1 star out of 5
What's it all about?
A bunch of very 'lucky people' participate in a survival game orchestrated by mafia boss, Karim Moosa (Sanjay Dutt), who is on a mission to establish and lead the human-betting business. Instead of 'survival of the fittest', it's 'survival of the luckiest' here. So you have Ram Mehra (Imran Khan), Major Jawar Pratap Singh (Mithun Chakraborty), serial killer Raghav (Ravi Kissen), sixteen-year old Shortcut (Chitrashi Rawat) and Natasha (Shruti Hassan) relying solely on luck to win this bizarre game of life and death.
Direction & ScreenplayWriter-director, Soham Shah, needs hardcore lessons in script-writing. Shah's story and character development skills are zilch and funnily enough, he always ends up writing the silliest climax imaginable. If Kaal was a nightmare, then Luck is the mother of all nightmares. There were no gargantuan expectations from Shah but it was very disappointing to see Renzil D'Silva's name in the screenplay credits. Isn't he the same guy who wrote Aks and Rang De Basanti?
Another huge disappointment is in store for those who are expecting Shruti Hassan to match her father's (Kamal Hassan) acting abilities. Alas, the young lady's debut is as thanda as it can get. Shruti's flat dialogue delivery and lack of expression is a big turn-off. Oh, and the bikini-scene is total nonsense. But wait, it doesn't mean that she's devoid of talent. Shruti is a gifted musician and she sings her version of Luck Aazma with much aplomb. Imran Khan is another misfit who looks completely uncomfortable throughout the film. He should stick to rom-coms for now; I'm sure there's plenty of time to experiment later. Bhojpuri bhaiyya, Ravi Kissen, and Chitrashi Rawat are entertaining in their silly roles. Sanjay Dutt and Danny Denzongpa bore you to death with their endless lectures about luck and all that, and there's some more guaranteed boredom with Mithun's cheesy catchphrase, 'Koi Shaque?', last heard in J.P. Dutta's Ghulami.
Salim-Sulaiman's compositions are above average but music in an action-thriller is unnecessary. A robust background score would be more appropriate. Amar Mohile does a good job, aptly supported by Hari Dwarak's impressive sound design.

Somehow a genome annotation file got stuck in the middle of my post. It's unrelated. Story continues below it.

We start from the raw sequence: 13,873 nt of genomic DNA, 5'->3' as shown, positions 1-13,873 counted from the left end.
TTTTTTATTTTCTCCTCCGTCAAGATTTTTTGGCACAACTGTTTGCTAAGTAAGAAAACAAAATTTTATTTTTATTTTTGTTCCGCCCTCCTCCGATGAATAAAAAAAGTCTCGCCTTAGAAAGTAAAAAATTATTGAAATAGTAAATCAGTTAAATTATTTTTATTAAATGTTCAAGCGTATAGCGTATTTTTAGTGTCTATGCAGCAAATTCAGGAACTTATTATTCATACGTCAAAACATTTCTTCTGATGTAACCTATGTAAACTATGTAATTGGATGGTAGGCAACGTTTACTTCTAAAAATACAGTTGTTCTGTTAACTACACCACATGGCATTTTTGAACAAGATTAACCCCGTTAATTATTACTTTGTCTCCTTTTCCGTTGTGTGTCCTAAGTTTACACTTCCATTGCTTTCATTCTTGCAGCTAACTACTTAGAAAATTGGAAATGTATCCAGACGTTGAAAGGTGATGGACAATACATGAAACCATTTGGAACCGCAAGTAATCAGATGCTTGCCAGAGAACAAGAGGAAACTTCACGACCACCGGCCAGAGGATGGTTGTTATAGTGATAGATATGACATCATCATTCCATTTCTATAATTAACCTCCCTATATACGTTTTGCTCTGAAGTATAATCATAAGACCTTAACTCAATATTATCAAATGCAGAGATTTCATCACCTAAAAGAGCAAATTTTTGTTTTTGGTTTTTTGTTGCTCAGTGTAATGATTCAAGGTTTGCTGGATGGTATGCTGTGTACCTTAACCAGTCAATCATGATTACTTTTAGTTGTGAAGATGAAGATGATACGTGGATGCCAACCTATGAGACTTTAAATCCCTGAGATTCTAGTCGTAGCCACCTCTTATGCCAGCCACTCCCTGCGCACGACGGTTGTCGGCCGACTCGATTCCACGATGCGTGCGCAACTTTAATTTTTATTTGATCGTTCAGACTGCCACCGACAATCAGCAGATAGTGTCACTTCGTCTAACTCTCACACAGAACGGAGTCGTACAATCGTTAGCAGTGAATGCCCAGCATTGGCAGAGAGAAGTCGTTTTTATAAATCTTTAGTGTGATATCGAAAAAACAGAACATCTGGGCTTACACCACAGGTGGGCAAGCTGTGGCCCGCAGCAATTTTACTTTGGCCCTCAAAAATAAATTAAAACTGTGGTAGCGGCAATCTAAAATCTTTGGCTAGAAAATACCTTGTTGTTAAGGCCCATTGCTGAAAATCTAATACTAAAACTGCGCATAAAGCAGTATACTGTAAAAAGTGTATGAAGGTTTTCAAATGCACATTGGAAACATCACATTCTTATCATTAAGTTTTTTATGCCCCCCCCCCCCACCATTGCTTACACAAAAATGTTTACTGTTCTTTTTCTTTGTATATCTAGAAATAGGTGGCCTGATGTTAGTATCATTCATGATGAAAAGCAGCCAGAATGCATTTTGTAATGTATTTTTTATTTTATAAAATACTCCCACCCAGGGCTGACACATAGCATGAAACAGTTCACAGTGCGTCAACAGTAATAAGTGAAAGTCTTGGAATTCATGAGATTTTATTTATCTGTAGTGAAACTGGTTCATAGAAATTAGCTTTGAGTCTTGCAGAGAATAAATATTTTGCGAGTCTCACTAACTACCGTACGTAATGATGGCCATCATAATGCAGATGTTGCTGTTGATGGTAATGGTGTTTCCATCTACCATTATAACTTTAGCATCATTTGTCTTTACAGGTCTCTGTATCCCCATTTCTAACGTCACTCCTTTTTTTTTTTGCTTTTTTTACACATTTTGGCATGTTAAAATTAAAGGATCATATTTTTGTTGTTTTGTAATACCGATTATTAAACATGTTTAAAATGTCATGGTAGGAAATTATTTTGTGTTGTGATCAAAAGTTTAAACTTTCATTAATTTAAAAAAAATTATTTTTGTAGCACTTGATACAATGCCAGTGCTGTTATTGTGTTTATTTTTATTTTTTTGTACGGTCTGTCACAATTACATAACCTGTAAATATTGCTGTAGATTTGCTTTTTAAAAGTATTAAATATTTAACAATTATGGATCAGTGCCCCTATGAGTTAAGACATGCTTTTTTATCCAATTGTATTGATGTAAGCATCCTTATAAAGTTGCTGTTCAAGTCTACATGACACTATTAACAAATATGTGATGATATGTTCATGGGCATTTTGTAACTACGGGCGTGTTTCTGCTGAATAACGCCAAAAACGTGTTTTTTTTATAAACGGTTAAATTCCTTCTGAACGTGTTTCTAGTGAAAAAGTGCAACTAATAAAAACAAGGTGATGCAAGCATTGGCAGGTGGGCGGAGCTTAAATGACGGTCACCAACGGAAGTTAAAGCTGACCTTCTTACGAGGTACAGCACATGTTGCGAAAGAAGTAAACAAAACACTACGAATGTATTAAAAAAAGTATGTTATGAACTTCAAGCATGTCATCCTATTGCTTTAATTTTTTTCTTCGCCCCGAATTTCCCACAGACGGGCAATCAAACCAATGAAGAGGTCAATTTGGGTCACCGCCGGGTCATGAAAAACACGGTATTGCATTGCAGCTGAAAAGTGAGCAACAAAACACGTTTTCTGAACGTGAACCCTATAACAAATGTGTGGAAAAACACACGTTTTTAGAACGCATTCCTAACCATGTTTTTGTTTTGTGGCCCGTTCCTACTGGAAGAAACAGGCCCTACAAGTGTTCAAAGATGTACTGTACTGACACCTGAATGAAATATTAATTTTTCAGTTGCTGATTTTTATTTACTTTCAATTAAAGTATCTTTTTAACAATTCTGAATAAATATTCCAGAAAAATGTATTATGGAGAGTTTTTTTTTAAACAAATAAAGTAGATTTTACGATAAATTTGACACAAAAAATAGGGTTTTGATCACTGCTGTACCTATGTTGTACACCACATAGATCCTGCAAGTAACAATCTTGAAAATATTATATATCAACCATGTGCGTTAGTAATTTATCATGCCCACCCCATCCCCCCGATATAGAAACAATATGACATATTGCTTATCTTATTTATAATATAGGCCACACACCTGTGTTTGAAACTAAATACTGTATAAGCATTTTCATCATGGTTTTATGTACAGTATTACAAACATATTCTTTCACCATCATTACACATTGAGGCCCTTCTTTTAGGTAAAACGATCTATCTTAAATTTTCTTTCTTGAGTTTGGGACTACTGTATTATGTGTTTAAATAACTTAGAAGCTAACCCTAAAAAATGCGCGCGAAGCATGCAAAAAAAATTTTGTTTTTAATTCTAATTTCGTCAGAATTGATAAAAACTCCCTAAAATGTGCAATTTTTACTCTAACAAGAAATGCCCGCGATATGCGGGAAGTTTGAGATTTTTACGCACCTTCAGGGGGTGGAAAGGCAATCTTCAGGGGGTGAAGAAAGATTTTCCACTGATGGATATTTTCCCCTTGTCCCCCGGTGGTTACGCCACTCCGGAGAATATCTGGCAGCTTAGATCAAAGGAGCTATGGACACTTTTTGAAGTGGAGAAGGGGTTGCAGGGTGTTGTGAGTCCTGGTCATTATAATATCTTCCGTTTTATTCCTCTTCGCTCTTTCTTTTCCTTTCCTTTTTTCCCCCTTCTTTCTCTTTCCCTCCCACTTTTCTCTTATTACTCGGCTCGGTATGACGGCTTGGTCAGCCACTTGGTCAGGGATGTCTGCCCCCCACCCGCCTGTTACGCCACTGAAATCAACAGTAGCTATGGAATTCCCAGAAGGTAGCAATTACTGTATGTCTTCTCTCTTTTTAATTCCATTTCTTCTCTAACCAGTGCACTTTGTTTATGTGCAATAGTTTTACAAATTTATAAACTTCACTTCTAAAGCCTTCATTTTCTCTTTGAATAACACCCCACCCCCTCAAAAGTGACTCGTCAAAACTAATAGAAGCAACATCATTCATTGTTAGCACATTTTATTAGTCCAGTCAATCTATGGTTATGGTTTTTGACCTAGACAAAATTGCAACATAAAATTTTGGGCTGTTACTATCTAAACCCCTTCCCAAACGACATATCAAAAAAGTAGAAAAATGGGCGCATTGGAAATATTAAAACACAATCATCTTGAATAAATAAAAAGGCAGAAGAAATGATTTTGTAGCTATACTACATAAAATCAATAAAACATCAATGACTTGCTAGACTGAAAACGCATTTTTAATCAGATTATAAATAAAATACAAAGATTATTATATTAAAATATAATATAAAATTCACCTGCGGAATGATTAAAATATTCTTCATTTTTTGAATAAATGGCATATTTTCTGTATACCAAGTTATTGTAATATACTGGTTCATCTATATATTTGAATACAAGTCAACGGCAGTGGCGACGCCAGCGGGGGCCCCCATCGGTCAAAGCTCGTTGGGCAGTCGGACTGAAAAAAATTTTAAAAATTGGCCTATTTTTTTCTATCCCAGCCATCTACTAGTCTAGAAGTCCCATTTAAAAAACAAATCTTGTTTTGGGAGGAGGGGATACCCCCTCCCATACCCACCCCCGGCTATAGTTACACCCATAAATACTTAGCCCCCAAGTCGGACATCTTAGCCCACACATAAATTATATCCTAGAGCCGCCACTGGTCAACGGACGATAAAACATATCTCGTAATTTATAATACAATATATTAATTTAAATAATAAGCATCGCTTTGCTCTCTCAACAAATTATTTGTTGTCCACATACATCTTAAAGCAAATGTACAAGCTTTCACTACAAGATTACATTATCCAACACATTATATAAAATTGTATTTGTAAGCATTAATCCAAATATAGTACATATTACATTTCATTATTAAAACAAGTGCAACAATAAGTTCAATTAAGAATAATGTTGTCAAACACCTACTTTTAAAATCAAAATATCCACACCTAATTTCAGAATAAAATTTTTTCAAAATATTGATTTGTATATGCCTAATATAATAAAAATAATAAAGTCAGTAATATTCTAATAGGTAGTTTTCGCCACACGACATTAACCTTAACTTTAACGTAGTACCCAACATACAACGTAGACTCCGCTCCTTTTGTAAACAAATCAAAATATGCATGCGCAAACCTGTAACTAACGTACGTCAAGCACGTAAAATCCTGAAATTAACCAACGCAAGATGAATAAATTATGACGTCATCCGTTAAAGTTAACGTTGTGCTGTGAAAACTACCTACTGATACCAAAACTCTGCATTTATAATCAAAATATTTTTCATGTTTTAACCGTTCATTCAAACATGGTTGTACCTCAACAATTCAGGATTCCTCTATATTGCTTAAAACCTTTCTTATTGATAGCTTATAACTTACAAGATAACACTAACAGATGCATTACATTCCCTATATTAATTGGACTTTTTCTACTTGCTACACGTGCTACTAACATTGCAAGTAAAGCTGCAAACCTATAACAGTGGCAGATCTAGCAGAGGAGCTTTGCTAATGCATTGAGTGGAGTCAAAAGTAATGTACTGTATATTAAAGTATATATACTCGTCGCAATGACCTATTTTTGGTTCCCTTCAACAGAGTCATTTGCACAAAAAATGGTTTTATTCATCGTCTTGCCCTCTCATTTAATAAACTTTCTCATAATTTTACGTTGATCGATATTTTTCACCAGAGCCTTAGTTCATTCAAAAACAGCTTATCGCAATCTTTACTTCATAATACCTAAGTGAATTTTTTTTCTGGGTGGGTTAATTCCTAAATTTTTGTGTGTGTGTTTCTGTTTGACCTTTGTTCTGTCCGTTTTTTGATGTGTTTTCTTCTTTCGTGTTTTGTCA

A film like Luck needs a good dose of high-octane stunts but Allan Amin's action lacks punch. Full marks for the opening train sequence, however, the underwater and parachute scenes are not very convincing. Spielberg's Jaws did a better job with the sharks and that was way back in 1975. The climax involving a speeding train, a plane and some explosions is a joke, not because of the stunts but because of the actors who are performing them and the Aazma Luck track that accompanies the entire sequence. Do save a few laughs as there is much more in store for you, thanks to Imran, Ravi and Shruti.
Luck is a big turkey and it's worse than Soham Shah's mediocre debut, Kaal. Bad luck Soham.
Twitsters have their say about Luck:
jun6lee - All-in-all, I was torn between, 'this is quite novel' and 'it could be done so much better, if'...upto the pre-climax that is. This is when it dropped into the pits of hell. The big end-game was just plain lame & made no sense.
shamail - Luck is an awesome movie, after a long time I've seen a Bollywood movie comparable to Hollywood.
ronakjain90 - Luck is a total non-sense movie. Please watch it only if you can digest that.
baxiabhishek - Back from Luck. What the #$%^, such a suck, full of muck, my bad luck, yuck yuck yuck!
filmigirl - This masala lover says: updated take on Gumnaam. Ridiculous but fun - slow start but ending is great!